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United States v. Wright

United States District Court, D. Montana, Great Falls Division

August 8, 2018

UNITED STATES OF AMERICA, Plaintiff/Respondent,
v.
RHONDA LEE WRIGHT, Defendant/Movant.

          ORDER DENYING REMAINING CLAIMS AND DENYING CERTIFICATE OF APPEALABILITY

          Brian Morris United States District Court Judge.

         This case comes before the Court on Defendant/Movant Wright's motion to vacate, set aside, or correct the sentence under 28 U.S.C. § 2255. The Court denied most of Wright's claims on December 13, 2017 (Doc. 108). On January 18, 2018, the United States answered two claims relating to Wright's criminal history category. Wright replied on February 12, 2018.

         I. Remaining Claims Regarding Criminal History Category

         Wright alleges that her counsel provided ineffective assistance when he failed to object to the calculation of her criminal history category. Claims of ineffective assistance of counsel are governed by Strickland v. Washington, 466 U.S. 668 (1984). At this stage of the proceedings, Wright must allege facts sufficient to support an inference (1) that counsel's performance fell below an objective standard of reasonableness, id. at 687-88, and (2) that there is “a reasonable probability that, but for counsel's unprofessional errors, the result of the proceeding would have been different, ” id. at 694.

         Wright claims that Presentence Report ¶ 41 and ¶¶ 46 and 49 should have resulted in a total of one point rather than three. If she is correct, her criminal history category is IV, and her advisory guideline range should have been 121 to 151 months instead of 140 to 175 months. “When a defendant is sentenced under an incorrect Guidelines range-whether or not the defendant's ultimate sentence falls within the correct range-the error itself can, and most often will, be sufficient to show a reasonable probability of a different outcome absent the error.” Molina-Martinez v. United States, ___ U.S. ___, 136 S.Ct. 1338, 1345 (2016).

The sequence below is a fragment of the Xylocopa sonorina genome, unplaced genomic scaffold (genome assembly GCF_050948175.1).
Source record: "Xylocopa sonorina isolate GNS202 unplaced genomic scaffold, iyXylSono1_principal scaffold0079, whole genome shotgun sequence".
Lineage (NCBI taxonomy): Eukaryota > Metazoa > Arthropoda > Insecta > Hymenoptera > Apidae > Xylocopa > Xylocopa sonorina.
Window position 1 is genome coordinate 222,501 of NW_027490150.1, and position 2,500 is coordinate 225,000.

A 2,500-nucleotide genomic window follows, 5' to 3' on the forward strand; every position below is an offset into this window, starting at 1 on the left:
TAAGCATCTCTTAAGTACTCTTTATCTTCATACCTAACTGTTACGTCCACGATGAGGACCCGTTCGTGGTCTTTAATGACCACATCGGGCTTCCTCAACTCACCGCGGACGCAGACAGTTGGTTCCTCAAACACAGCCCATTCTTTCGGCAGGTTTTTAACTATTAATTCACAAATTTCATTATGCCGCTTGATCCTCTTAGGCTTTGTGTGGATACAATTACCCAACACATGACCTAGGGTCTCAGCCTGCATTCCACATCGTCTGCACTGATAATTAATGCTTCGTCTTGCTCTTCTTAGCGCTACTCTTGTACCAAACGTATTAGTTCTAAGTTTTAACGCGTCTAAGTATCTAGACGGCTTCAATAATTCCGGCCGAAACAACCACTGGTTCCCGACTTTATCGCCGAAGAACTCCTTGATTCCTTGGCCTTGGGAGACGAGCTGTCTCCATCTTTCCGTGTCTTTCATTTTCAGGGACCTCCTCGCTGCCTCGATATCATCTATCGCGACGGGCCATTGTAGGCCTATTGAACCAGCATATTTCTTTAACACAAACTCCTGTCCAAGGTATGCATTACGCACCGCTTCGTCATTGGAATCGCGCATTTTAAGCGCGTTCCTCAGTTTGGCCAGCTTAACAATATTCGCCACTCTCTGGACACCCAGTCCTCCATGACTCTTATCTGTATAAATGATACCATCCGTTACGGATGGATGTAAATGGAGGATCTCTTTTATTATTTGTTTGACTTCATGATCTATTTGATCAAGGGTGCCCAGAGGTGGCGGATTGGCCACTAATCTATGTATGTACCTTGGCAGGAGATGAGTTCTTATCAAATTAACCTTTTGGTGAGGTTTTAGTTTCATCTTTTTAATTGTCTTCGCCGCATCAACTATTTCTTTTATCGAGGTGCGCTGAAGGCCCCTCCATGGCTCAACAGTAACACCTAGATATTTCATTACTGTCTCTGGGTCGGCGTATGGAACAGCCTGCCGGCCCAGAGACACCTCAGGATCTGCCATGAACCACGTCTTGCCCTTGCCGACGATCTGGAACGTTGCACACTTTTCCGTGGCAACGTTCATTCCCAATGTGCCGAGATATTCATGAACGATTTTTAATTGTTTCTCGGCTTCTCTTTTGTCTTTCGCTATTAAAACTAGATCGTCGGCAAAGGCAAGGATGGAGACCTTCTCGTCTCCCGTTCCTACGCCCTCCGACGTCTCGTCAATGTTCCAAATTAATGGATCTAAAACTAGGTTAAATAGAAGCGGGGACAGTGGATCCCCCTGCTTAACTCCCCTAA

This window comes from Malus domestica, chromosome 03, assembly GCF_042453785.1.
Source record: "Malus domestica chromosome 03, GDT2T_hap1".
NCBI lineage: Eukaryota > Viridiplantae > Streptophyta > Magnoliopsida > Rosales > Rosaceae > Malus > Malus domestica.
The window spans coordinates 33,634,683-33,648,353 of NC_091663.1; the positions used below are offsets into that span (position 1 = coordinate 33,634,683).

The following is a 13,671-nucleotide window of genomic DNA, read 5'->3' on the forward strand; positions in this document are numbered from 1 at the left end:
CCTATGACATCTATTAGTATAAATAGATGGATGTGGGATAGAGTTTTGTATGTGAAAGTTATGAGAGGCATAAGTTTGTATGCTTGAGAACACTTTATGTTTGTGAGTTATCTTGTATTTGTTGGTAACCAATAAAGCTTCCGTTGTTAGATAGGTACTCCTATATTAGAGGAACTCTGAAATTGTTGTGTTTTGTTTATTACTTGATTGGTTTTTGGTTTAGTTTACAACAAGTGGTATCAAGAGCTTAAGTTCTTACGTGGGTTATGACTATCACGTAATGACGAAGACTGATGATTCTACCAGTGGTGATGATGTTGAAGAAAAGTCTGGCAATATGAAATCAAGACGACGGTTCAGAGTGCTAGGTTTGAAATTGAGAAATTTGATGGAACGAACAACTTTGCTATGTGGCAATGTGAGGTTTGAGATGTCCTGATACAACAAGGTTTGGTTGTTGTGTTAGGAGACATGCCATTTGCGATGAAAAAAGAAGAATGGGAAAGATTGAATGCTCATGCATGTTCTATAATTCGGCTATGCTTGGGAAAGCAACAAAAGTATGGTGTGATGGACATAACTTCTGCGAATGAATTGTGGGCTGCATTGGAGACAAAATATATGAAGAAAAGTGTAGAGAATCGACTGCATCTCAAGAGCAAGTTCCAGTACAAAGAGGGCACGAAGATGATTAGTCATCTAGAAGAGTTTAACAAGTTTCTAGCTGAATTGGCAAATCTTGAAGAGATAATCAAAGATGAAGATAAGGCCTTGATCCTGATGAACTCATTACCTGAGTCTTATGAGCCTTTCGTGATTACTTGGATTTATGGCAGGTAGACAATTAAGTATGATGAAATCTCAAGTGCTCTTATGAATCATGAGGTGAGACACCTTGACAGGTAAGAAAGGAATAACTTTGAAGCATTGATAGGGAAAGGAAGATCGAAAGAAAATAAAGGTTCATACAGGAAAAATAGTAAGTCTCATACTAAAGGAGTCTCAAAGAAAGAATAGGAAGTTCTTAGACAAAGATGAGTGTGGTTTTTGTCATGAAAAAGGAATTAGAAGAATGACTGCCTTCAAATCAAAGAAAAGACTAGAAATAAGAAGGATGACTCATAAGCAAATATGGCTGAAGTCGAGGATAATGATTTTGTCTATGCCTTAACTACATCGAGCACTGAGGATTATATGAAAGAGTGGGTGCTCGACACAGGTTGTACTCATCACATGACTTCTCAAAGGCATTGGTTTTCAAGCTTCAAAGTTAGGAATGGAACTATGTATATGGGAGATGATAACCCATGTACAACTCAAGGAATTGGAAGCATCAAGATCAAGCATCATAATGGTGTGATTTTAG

A. Presentence Report ¶¶ 46 and 49

         Counting the points listed in the right margin of the presentence report, Wright earned 11 criminal history points. See Presentence Report ¶¶ 41 (1 point), 42 (2 points), 43 (2 points), 45 (1 point), 46 (1 point), 47 (2 points), 49 (1 point), 50 (1 point). She contends the convictions listed in ¶¶ 46 and 49 represent the same conviction. The United States concedes the point. Wright earned ten criminal history points, rather than 11.

         B. Presentence Report ¶ 41

         Wright alleges the convictions listed in Presentence Report ¶ 41 were dismissed after she successfully completed a deferred sentence. See Mem. (Doc. 107-1) at 8.

         The United States claims that Wright makes her claims “without any evidence.” United States Resp. (Doc. 109) at 2. The United States further notes that Wright bears the burden of proof in a § 2255 proceeding, see id. at 5 n.2. Nothing requires Wright to submit evidence with her motion. Wright simply must allege facts that are not contradicted by the existing record of the case and that would entitle her, if proved true, to relief. Appointment of new counsel, an opportunity to conduct discovery, and possibly an evidentiary hearing may be necessary when an incarcerated and unrepresented prisoner meets that low standard, unless other fair means of expanding the record and deciding the claim are available. See, e.g., United States v. Rodriguez-Vega, 797 F.3d 781, 791-92 & n.11 (9th Cir. 2015); see also Rules 6(a), 8(c), § 2255 Rules.

         The Court believed “[t]he easiest course would be to decide whether Wright can show prejudice sufficient to reduce her criminal history category.” Order (Doc. 108) at 12. The Court ordered the United States to investigate whether the Presentence Report correctly counted the conviction and, if so, to “file and serve on Wright competent evidence supporting that conclusion.” Id. at 13; see also Rule 7, § 2255 Rules. For instance, an affidavit from the probation officer who collected and reviewed the records and drafted the report could suffice and might even show whether the question of a deferred sentence came up before the report was finished. The United States instead submitted exhibits, see Exs. 1-3 (Docs. 109-1, 109-2, 109-3), that have not been authenticated or explained by someone who uses them frequently and understands how they are created and what they mean.

         On further review, however, it seems clear, however, that Wright is not entitled to relief. Assuming, as she says, that she received a deferred sentence, the convictions were later dismissed, and the outstanding bench warrant is invalid or nonexistent or related to something else, Wright would still receive one criminal history point.

Diversion from the judicial process without a finding of guilt (e.g., deferred prosecution) is not counted. A diversionary disposition resulting from a finding or admission of guilt, or a plea of nolo contendere, in a judicial proceeding is counted as a sentence under § 4A1.1(c) even if a conviction is not formally entered, except that diversion from juvenile court is not counted.

U.S.S.G. § 4A1.2(f) (Nov. 1, 2013). The decision to count convictions that result in deferred sentences “reflects a policy that defendants who receive the benefit of a rehabilitative sentence and continue to commit crimes should not be ...


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